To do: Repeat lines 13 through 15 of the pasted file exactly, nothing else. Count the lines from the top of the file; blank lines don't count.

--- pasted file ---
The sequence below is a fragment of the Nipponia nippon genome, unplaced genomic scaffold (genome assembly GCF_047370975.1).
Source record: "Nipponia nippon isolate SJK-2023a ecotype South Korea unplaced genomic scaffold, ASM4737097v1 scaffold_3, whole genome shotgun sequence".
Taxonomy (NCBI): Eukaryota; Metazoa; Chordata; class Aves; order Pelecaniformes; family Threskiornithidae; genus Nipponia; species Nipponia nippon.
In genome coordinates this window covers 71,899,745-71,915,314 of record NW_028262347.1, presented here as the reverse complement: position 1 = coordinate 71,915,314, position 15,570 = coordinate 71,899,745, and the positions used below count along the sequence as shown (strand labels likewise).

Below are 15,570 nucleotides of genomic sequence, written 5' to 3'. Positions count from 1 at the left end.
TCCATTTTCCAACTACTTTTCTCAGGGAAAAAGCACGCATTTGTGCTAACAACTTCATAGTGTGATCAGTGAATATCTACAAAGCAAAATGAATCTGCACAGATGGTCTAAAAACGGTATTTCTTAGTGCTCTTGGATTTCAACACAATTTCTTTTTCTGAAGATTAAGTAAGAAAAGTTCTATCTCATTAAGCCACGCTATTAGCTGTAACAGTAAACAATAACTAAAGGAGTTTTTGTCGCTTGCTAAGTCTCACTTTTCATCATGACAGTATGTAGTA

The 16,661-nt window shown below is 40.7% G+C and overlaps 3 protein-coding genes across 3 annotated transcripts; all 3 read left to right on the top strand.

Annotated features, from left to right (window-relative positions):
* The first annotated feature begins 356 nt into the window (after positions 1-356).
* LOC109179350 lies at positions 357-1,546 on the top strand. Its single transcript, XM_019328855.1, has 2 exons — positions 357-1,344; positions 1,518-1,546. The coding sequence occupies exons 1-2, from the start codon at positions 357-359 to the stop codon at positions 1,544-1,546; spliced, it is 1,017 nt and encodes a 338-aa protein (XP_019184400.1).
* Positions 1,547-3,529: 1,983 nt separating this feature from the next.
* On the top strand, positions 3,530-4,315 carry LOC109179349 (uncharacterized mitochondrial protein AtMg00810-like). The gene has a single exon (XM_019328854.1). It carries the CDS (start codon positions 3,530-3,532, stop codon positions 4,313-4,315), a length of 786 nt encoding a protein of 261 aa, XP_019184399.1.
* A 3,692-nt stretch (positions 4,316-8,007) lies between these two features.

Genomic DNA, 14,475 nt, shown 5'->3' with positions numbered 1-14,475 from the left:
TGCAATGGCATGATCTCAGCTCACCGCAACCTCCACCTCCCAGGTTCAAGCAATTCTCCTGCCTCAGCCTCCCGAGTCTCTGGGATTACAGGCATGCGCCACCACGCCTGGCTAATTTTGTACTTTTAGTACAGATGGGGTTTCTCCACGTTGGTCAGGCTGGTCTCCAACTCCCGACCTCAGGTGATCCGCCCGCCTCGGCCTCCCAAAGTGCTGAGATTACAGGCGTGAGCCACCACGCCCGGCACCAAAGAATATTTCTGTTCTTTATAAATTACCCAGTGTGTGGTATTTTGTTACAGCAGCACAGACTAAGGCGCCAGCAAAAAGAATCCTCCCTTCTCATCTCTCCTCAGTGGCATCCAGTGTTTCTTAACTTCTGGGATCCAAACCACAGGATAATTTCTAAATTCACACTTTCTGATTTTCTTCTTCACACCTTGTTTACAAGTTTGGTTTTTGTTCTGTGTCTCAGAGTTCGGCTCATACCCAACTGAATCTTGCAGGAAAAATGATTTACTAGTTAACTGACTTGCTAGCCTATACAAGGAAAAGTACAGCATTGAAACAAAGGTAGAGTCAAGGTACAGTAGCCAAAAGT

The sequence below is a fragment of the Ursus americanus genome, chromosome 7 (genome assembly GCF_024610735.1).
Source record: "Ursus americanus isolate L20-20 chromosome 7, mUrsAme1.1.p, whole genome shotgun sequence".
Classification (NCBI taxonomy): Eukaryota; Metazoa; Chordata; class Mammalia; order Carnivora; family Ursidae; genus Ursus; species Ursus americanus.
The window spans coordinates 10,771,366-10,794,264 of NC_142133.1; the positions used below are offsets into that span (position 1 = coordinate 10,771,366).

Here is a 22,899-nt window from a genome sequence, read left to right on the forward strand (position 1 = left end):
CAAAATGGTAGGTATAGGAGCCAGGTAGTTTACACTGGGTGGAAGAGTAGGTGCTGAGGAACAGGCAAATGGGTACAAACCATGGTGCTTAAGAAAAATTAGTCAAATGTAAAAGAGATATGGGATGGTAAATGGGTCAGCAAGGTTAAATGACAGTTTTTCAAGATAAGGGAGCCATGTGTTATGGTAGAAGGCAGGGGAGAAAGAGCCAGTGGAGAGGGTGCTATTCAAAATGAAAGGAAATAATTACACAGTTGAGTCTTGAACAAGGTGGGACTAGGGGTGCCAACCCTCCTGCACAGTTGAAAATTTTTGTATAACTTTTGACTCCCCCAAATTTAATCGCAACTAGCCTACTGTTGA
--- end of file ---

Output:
* A 3,692-nt stretch (positions 4,316-8,007) lies between these two features.

Genomic DNA, 14,475 nt, shown 5'->3' with positions numbered 1-14,475 from the left:
TGCAATGGCATGATCTCAGCTCACCGCAACCTCCACCTCCCAGGTTCAAGCAATTCTCCTGCCTCAGCCTCCCGAGTCTCTGGGATTACAGGCATGCGCCACCACGCCTGGCTAATTTTGTACTTTTAGTACAGATGGGGTTTCTCCACGTTGGTCAGGCTGGTCTCCAACTCCCGACCTCAGGTGATCCGCCCGCCTCGGCCTCCCAAAGTGCTGAGATTACAGGCGTGAGCCACCACGCCCGGCACCAAAGAATATTTCTGTTCTTTATAAATTACCCAGTGTGTGGTATTTTGTTACAGCAGCACAGACTAAGGCGCCAGCAAAAAGAATCCTCCCTTCTCATCTCTCCTCAGTGGCATCCAGTGTTTCTTAACTTCTGGGATCCAAACCACAGGATAATTTCTAAATTCACACTTTCTGATTTTCTTCTTCACACCTTGTTTACAAGTTTGGTTTTTGTTCTGTGTCTCAGAGTTCGGCTCATACCCAACTGAATCTTGCAGGAAAAATGATTTACTAGTTAACTGACTTGCTAGCCTATACAAGGAAAAGTACAGCATTGAAACAAAGGTAGAGTCAAGGTACAGTAGCCAAAAGT